Tropaeolum tuberosum

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Tropaeolum tuberosum (mashua, see below for other names) is a species of flowering plant in the family Tropaeolaceae, grown in the Andes, particularly in Peru and Bolivia, and to a lesser extent in Ecuador as well as in some areas of Colombia, for its edible tubers, which are eaten cooked or roasted as a vegetable. It is a minor food source, especially to native Amerindian populations. Mashua is a herbaceous perennial climber growing to 2–4 m (7–13 ft) in height. It is related to garden nasturtiums, and is occasionally cultivated as an ornamental for its brightly coloured tubular flowers.[1]

Mashua tuber diversity Peru (Tropaeolum tuberosum).JPG
Various mashua tubers of different shapes and pigmentations
Scientific classification edit
Kingdom: Plantae
Clade: Tracheophytes
Clade: Angiosperms
Clade: Eudicots
Clade: Rosids
Order: Brassicales
Family: Tropaeolaceae
Genus: Tropaeolum
T. tuberosum
Binomial name
Tropaeolum tuberosum

Alternative namesEdit

This plant is commonly called mashua in Peru and Ecuador,[2] but other names include:

  • Mashwa (Ecuador and Peru)
  • Maswallo
  • Mazuko
  • Mascho (Peru)
  • Añu (in Peru and Bolivia)
  • Isaño
  • Cubio (in Colombia)
  • Tuberous nasturtium

In Boyacá, Colombia it is also named Nabu


The plant grows vigorously even in marginal soils and it competes well with weeds. It is well-adapted to high-altitude subsistence agriculture, and gives high yields; 30 tonnes per hectare are yielded at a height of 3000 metres, but up to 70 tons per hectare have been produced under research conditions.[3] Its extraordinary resistance to insect, nematode and bacterial pests is attributed to high levels of isothiocyanates. Although mashua is fully domesticated, it can persist in wild vegetation because of its aggressive growth and robustness. In Colombia, it is planted as a companion crop to repel pests in potato fields.

Popular Peruvian mashua cultivar Yawar Waqay, meaning "weeping blood"

Culinary UseEdit

Raw mashua tuber is bitter due to glucosinolates, but the bitterness diminishes after cooking, freezing, or pounding.[4][5] The tubers comprise as much as 75 percent of the mature plants by dry weight (40 percent is typical for cereals)[citation needed]. Up to 75 percent of dry matter reaches the tubercle.[2]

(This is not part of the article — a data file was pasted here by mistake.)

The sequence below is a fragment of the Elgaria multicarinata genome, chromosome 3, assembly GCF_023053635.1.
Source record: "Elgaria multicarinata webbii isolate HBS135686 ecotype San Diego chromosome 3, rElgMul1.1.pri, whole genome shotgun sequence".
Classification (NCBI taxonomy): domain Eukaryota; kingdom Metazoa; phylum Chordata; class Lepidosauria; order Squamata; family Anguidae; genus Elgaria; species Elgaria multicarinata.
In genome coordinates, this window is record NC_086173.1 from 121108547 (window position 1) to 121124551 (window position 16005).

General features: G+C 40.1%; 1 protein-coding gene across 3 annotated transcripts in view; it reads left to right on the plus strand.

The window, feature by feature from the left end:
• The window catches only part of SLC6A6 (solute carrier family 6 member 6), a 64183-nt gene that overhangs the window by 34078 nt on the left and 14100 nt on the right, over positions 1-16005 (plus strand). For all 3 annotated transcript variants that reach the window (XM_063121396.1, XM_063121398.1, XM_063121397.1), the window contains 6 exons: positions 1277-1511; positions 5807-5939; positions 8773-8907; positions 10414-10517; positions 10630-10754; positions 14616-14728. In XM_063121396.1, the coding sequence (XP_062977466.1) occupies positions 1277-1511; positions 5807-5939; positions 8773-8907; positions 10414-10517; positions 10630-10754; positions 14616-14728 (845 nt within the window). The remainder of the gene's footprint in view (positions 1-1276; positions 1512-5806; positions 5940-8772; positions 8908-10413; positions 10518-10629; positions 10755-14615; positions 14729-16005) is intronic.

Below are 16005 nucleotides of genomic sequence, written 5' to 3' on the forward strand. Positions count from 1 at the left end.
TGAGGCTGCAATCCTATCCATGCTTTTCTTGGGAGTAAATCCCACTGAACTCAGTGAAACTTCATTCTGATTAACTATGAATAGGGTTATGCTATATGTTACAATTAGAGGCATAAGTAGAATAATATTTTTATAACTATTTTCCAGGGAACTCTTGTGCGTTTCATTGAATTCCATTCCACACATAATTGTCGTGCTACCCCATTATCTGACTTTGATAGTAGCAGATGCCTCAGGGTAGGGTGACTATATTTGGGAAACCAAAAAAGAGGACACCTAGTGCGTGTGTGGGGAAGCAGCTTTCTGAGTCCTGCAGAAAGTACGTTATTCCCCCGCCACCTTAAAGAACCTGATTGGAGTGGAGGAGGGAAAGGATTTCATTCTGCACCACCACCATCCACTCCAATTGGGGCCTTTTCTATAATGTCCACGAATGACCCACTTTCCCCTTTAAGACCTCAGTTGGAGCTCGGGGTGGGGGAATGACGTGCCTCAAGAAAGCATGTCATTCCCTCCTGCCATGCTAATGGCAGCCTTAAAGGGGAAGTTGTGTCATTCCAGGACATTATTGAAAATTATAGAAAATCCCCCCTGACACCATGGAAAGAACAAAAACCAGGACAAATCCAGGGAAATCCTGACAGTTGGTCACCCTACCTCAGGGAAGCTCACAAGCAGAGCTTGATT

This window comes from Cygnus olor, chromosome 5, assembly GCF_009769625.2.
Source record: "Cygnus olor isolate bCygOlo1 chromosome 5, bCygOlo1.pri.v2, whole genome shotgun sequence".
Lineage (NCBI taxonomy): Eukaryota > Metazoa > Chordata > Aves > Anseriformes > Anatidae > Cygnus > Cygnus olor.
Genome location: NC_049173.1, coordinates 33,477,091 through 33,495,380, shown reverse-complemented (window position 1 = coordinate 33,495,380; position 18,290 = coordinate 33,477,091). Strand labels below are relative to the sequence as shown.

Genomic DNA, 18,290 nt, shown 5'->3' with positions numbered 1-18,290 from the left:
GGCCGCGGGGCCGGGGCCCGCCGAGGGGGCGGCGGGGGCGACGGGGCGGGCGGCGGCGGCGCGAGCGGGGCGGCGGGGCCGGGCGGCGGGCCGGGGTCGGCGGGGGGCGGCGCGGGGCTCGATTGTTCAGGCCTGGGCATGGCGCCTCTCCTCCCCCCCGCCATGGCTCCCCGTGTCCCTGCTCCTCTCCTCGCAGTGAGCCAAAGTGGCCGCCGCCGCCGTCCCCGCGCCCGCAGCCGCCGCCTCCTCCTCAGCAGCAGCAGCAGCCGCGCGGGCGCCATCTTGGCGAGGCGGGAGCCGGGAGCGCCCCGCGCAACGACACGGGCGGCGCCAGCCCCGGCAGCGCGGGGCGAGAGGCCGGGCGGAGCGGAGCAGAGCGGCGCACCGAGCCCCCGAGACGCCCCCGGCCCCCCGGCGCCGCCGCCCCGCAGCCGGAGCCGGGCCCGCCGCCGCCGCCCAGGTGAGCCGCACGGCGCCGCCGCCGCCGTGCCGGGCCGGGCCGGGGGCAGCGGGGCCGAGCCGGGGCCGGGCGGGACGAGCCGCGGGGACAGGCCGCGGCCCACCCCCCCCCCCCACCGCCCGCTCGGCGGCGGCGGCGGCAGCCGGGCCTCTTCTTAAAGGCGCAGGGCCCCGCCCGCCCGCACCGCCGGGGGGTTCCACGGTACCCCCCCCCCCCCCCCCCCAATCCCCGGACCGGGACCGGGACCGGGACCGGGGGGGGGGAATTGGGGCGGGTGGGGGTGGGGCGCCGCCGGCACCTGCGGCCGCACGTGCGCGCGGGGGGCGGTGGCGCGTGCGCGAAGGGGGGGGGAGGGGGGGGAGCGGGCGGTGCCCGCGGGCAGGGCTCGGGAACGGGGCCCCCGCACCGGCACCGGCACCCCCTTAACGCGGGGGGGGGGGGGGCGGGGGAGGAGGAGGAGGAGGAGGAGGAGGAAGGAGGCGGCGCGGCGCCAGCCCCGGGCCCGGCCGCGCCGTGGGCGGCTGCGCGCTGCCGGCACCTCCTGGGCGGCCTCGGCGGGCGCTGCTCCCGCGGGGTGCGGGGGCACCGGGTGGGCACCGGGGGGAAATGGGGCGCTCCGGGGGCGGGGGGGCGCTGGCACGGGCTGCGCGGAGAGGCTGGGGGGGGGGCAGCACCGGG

Popularization of mashua may be limited by its strong flavor, and its reputation as an anaphrodisiac. Father Bernabé Cobo records that in the 16th century the Inca used to give enormous amounts of mashua to their troops so that they would forget their wives.[6] However, mashua tubers roasted in traditional earthen field ovens, built at harvest, are considered a delicacy. Also, the raw tubers can be shredded thinly and added to salads, to confer a spicy flavour and crunchy texture.

Flowering mashua plants near Quito, Ecuador, 1990

Cultivation as an ornamentalEdit

In its native range, mashua is mainly cultivated for its edible tubers, but it has ornamental value in the temperate zone because of its trailing habit and showy, bi-coloured tubular flowers, which appear in summer and autumn. The sepals are orange-red while the petals are bright yellow. In areas prone to frost, it requires some protection in winter. The cultivar T. tuberosum var. lineamaculatum 'Ken Aslet' has gained the Royal Horticultural Society's Award of Garden Merit.[7][8]

Medicinal propertiesEdit

Mashua has putative anaphrodisiac effects.[9] It has been recorded by the Spanish chronicler Cobo that mashua was fed to their armies by the Inca Emperors, "that they should forget their wives".[3][10] Studies of male rats fed on mashua tubers have shown a 45% drop in testosterone levels due to the presence of isothiocyanates.[3]

See alsoEdit


  1. ^ Grau, Ortega, Nieto & Hermann (2003) Mashua (Tropaeolum tuberosum Ruíz & Pav.). [Extensive monograph on mashua]
  2. ^ a b Peace Diaries Workspace Archived 2008-01-23 at the Wayback Machine
  3. ^ a b c Mashua Ethnobotanical Leaflet, Southern Illinois University
  4. ^ Sanderson, Helen (2005). Prance, Ghillean; Nesbitt, Mark (eds.). The Cultural History of Plants. Routledge. p. 63. ISBN 0415927463.
  5. ^ 10 perennial veggies to grow, San Francisco Gate
  6. ^ Grau et al. (2003): 27.
  7. ^ "RHS Plant Selector - Tropaeolum tuberosum var. lineamaculatum 'Ken Aslet'". RHS. Retrieved 5 March 2021.
  8. ^ "AGM Plants - Ornamental" (PDF). Royal Horticultural Society. July 2017. p. 103. Retrieved 27 December 2018.
  9. ^ Johns, T; Kitts, WD; Newsome, F; Towers, GH (1982). "Anti-reproductive and other medicinal effects of Tropaeolum tuberosum" (PDF). Journal of Ethnopharmacology. 5 (2): 149–161. doi:10.1016/0378-8741(82)90040-X. PMID 7057655.
  10. ^ Lost Crops of the Incas: Little-Known Plants of the Andes with Promise for Worldwide Cultivation, National Academies Press

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